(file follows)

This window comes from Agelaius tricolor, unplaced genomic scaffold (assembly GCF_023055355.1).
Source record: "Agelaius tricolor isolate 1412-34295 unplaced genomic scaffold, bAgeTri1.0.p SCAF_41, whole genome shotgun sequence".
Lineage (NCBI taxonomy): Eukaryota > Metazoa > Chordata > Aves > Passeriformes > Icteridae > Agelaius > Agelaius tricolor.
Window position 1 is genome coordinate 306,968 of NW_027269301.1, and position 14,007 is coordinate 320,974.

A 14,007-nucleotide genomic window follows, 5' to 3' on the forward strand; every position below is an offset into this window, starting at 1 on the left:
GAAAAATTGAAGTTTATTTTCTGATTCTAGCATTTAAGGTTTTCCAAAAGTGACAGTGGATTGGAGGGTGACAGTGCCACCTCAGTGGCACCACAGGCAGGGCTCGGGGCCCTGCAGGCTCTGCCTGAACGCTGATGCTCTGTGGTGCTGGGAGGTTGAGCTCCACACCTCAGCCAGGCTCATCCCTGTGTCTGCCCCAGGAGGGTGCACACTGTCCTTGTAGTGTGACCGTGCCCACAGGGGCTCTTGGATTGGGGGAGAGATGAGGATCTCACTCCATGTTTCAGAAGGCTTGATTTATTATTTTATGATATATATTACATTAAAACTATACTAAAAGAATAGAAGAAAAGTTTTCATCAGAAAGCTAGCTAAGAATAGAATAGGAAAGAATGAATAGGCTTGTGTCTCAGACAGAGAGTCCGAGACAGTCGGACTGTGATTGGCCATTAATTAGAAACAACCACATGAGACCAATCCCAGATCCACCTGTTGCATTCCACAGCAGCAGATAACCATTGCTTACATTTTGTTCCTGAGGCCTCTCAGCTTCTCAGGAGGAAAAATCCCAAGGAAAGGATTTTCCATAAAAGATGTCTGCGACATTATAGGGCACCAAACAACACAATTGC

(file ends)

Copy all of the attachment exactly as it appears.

This window comes from Agelaius tricolor, unplaced genomic scaffold (assembly GCF_023055355.1).
Source record: "Agelaius tricolor isolate 1412-34295 unplaced genomic scaffold, bAgeTri1.0.p SCAF_41, whole genome shotgun sequence".
Lineage (NCBI taxonomy): Eukaryota > Metazoa > Chordata > Aves > Passeriformes > Icteridae > Agelaius > Agelaius tricolor.
Window position 1 is genome coordinate 306,968 of NW_027269301.1, and position 14,007 is coordinate 320,974.

A 14,007-nucleotide genomic window follows, 5' to 3' on the forward strand; every position below is an offset into this window, starting at 1 on the left:
GAAAAATTGAAGTTTATTTTCTGATTCTAGCATTTAAGGTTTTCCAAAAGTGACAGTGGATTGGAGGGTGACAGTGCCACCTCAGTGGCACCACAGGCAGGGCTCGGGGCCCTGCAGGCTCTGCCTGAACGCTGATGCTCTGTGGTGCTGGGAGGTTGAGCTCCACACCTCAGCCAGGCTCATCCCTGTGTCTGCCCCAGGAGGGTGCACACTGTCCTTGTAGTGTGACCGTGCCCACAGGGGCTCTTGGATTGGGGGAGAGATGAGGATCTCACTCCATGTTTCAGAAGGCTTGATTTATTATTTTATGATATATATTACATTAAAACTATACTAAAAGAATAGAAGAAAAGTTTTCATCAGAAAGCTAGCTAAGAATAGAATAGGAAAGAATGAATAGGCTTGTGTCTCAGACAGAGAGTCCGAGACAGTCGGACTGTGATTGGCCATTAATTAGAAACAACCACATGAGACCAATCCCAGATCCACCTGTTGCATTCCACAGCAGCAGATAACCATTGCTTACATTTTGTTCCTGAGGCCTCTCAGCTTCTCAGGAGGAAAAATCCCAAGGAAAGGATTTTCCATAAAAGATGTCTGCGACATTATAGGGCACCAAACAACACAATTGC